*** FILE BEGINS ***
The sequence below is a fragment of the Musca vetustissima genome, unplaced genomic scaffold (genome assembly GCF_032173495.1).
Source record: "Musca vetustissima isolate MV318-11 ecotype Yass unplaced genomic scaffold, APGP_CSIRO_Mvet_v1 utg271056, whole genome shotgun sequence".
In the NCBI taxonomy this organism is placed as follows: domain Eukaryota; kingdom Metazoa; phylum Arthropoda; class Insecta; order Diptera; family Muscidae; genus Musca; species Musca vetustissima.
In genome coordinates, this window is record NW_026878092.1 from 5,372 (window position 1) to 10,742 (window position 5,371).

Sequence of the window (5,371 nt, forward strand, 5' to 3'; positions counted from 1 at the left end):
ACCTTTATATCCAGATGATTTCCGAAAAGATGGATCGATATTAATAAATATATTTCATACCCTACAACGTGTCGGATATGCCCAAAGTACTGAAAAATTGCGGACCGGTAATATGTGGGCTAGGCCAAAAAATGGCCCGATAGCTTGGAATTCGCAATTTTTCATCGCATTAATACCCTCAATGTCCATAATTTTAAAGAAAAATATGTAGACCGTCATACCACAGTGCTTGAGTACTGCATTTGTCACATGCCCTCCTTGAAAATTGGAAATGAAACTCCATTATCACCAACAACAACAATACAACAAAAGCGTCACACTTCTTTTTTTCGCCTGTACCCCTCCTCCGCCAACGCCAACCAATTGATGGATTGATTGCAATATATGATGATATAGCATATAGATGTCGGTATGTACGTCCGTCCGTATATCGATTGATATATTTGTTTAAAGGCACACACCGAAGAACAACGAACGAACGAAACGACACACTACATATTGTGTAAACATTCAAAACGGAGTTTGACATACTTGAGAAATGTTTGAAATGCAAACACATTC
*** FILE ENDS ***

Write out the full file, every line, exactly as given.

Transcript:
The sequence below is a fragment of the Musca vetustissima genome, unplaced genomic scaffold (genome assembly GCF_032173495.1).
Source record: "Musca vetustissima isolate MV318-11 ecotype Yass unplaced genomic scaffold, APGP_CSIRO_Mvet_v1 utg271056, whole genome shotgun sequence".
In the NCBI taxonomy this organism is placed as follows: domain Eukaryota; kingdom Metazoa; phylum Arthropoda; class Insecta; order Diptera; family Muscidae; genus Musca; species Musca vetustissima.
In genome coordinates, this window is record NW_026878092.1 from 5,372 (window position 1) to 10,742 (window position 5,371).

Sequence of the window (5,371 nt, forward strand, 5' to 3'; positions counted from 1 at the left end):
ACCTTTATATCCAGATGATTTCCGAAAAGATGGATCGATATTAATAAATATATTTCATACCCTACAACGTGTCGGATATGCCCAAAGTACTGAAAAATTGCGGACCGGTAATATGTGGGCTAGGCCAAAAAATGGCCCGATAGCTTGGAATTCGCAATTTTTCATCGCATTAATACCCTCAATGTCCATAATTTTAAAGAAAAATATGTAGACCGTCATACCACAGTGCTTGAGTACTGCATTTGTCACATGCCCTCCTTGAAAATTGGAAATGAAACTCCATTATCACCAACAACAACAATACAACAAAAGCGTCACACTTCTTTTTTTCGCCTGTACCCCTCCTCCGCCAACGCCAACCAATTGATGGATTGATTGCAATATATGATGATATAGCATATAGATGTCGGTATGTACGTCCGTCCGTATATCGATTGATATATTTGTTTAAAGGCACACACCGAAGAACAACGAACGAACGAAACGACACACTACATATTGTGTAAACATTCAAAACGGAGTTTGACATACTTGAGAAATGTTTGAAATGCAAACACATTC